A few weeks ago, we explained that this grip is classified as an efficient grip for handwriting.
I have to confess that I‘m not totally convinced.
This grip may not put as much stress on the finger joints as other inefficient grips but it does restrict finger movements and therefore the fluidity of the handwriting.
The Quadrupod Grip is where the pencil is held between the top of the thumb, index and middle fingers and rests on the ring finger with the little finger slightly curled in.
I would normally see this as a developmental transitional pencil grip in younger children as they then move on to develop a Dynamic Tripod Grip, considered the most appropriate grip for handwriting.
Older children who have not moved on to develop the tripod grip may require more focused support in developing gross and/or fine motor skills. It is important to check that they are sitting correctly at the table and that the paper is positioned and tilted correctly for them. If they have a poor sitting posture it may be that extra work needs to be done on helping them to develop their gross motor skills. If this area seems fine then it could be that their fine motor skills require additional attention. See our ‘Key Strengths – Fit for Handwriting’ section for more information: http://bit.ly/1LABUGZ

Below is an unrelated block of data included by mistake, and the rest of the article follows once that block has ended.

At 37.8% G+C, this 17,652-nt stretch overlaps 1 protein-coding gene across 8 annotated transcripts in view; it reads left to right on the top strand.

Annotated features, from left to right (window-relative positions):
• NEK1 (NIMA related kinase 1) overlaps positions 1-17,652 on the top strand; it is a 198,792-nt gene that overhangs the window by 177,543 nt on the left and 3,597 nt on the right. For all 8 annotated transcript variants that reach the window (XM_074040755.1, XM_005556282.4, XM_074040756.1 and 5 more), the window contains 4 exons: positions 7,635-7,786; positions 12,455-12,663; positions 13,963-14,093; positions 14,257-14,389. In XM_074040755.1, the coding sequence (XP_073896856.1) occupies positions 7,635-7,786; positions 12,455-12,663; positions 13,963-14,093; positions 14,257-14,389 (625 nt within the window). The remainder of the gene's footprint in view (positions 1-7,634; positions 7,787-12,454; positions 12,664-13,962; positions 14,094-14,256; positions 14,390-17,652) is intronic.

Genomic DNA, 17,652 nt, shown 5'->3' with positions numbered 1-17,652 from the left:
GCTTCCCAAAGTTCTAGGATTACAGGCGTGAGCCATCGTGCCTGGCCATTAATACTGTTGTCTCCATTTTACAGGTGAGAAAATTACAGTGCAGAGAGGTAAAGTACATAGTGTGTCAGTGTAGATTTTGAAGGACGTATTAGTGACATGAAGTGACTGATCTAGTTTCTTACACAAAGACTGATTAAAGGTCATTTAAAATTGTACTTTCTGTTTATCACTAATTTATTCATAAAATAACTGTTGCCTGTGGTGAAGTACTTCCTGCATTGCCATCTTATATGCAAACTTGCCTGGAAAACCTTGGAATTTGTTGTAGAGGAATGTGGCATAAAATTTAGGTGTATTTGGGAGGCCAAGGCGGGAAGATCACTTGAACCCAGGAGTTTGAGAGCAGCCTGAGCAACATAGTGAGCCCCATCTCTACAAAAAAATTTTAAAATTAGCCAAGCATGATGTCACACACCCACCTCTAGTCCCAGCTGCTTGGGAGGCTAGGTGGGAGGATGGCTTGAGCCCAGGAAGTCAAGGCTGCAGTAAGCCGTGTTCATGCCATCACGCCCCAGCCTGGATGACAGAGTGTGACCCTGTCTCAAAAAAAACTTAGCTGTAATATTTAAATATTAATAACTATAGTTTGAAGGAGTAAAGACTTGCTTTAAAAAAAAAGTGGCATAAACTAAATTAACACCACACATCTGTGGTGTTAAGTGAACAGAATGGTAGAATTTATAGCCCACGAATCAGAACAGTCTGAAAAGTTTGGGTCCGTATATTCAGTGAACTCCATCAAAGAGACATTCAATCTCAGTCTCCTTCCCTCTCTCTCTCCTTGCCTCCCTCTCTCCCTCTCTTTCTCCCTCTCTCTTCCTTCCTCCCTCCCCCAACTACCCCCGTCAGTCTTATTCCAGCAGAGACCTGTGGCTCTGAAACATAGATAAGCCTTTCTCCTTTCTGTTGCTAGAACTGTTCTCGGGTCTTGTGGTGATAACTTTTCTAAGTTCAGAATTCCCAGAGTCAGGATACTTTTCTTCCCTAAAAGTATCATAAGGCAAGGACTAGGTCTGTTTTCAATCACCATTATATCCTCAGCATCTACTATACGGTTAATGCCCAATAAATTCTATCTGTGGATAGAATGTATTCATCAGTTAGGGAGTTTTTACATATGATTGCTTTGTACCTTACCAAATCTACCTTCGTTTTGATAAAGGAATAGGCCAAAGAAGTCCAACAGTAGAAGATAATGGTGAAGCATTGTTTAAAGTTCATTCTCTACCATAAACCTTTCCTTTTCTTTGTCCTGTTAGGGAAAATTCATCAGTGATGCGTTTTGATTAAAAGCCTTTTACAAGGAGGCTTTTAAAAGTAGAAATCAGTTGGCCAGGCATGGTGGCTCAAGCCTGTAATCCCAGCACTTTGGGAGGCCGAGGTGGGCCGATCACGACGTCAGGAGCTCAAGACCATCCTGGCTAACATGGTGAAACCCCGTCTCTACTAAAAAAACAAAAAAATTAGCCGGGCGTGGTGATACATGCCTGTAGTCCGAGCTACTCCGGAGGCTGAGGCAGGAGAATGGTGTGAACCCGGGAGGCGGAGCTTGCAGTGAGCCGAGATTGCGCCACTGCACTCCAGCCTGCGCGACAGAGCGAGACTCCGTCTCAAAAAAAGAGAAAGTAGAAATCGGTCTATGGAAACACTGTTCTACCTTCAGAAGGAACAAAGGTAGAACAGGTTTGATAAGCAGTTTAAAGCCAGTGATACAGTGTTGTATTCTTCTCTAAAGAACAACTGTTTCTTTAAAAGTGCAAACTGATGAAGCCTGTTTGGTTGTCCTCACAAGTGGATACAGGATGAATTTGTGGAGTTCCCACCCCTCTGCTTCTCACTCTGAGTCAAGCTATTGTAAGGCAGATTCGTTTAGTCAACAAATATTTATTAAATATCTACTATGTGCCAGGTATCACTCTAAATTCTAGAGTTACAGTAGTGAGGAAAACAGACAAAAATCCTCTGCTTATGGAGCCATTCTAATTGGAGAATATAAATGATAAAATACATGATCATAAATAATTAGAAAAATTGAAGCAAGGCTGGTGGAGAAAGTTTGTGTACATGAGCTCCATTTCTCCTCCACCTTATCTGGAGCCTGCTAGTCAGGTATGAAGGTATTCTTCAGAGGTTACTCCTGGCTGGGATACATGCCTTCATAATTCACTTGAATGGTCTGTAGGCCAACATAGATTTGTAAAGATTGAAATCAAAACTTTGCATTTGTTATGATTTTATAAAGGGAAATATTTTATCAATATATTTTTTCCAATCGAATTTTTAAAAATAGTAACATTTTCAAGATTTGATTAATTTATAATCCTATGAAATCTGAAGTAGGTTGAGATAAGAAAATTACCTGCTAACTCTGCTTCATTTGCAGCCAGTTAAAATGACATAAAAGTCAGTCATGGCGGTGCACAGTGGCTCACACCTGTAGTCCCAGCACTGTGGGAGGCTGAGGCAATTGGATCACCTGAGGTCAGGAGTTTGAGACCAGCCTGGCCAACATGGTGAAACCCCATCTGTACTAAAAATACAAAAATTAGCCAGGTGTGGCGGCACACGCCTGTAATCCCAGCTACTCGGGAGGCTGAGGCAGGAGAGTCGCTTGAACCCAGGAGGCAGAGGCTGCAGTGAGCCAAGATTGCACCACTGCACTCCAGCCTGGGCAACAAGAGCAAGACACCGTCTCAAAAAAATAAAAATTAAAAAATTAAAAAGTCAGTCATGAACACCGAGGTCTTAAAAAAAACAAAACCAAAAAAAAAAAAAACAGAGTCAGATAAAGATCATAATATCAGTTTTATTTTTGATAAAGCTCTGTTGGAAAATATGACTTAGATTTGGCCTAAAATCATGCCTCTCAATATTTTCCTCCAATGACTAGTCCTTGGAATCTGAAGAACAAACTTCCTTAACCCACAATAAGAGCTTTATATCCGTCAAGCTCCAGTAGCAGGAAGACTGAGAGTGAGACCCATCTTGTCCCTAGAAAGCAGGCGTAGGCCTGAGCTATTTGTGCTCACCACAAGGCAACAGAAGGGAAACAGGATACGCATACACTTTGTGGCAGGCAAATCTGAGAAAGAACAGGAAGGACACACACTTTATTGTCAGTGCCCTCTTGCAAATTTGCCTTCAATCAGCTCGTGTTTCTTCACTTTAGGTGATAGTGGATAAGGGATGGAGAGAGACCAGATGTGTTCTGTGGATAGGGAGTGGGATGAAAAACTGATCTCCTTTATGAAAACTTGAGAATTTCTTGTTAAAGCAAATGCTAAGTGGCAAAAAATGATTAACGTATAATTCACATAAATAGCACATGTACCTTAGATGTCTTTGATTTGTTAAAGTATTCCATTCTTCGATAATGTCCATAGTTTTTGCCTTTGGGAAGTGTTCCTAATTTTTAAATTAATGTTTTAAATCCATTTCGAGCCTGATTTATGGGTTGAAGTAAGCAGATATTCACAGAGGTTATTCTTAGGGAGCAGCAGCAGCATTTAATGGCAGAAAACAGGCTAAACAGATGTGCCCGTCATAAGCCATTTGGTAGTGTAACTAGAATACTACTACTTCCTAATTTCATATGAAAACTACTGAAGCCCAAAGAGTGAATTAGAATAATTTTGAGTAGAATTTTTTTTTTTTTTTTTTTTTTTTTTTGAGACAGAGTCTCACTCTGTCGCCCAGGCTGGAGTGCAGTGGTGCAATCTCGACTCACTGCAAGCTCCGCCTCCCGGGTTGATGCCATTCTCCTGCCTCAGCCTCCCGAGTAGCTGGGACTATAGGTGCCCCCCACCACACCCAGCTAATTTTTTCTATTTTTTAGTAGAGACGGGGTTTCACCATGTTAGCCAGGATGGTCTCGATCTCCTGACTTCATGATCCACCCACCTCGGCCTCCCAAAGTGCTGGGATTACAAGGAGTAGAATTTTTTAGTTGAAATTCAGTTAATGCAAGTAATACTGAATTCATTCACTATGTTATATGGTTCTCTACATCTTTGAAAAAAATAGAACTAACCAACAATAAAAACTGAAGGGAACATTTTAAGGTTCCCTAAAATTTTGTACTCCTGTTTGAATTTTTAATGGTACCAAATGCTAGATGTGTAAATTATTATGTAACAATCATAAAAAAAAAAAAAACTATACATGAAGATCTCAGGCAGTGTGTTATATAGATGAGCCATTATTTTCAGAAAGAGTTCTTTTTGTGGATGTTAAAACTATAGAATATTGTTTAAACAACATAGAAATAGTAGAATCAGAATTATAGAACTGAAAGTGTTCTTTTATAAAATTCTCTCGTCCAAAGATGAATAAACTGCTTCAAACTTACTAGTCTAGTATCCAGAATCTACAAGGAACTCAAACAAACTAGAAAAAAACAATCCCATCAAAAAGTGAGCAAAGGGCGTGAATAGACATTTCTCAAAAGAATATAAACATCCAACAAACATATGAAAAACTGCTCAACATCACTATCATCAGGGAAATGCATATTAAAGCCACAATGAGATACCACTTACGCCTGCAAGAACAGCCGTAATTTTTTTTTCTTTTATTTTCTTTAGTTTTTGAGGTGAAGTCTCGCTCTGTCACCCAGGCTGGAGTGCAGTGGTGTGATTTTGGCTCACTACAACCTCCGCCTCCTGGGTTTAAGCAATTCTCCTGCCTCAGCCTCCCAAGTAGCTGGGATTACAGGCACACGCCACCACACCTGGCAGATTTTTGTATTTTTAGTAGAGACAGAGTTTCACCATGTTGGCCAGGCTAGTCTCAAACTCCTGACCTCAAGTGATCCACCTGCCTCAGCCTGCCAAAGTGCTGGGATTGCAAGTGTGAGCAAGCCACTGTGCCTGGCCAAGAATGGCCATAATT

It can be very difficult to get an older child to change their pencil grip especially if the old grip, like the Quadrupod Grip, is very similar to the new grip the Dynamic Tripod Grip. This is when it becomes difficult to know whether to continue to try and make a child change their pencil grip or not.
I think what we have to remember is:
“A pencil hold that provides speed, legibility is comfortable and will not cause harm to the joints of the hand over time. If a hold satisfies these criteria there is no need to change it”
(Benrow 2002, cited A Wagenteld, J Kaldenberg (co-editors), 2005: Foundation of Paediatric Practice for the Occupational Therapy Assistant; Pub: Slack Incorporated, ISBN-10:1-55642-629-1)
So if the child is complaining that their hand or fingers hurt or ache when they use the Quadrupod Grip, or that it is hindering their handwriting fluidity and speed, then we do need to support them in changing their grip. For some it may be more appropriate to introduce them to the Adaptive Tripod Grip (see last week’s blog) rather than trying to force them to use the Dynamic Tripod Grip.
We have to remember that every child is different and try our best to cater to their needs rather than our own preferences.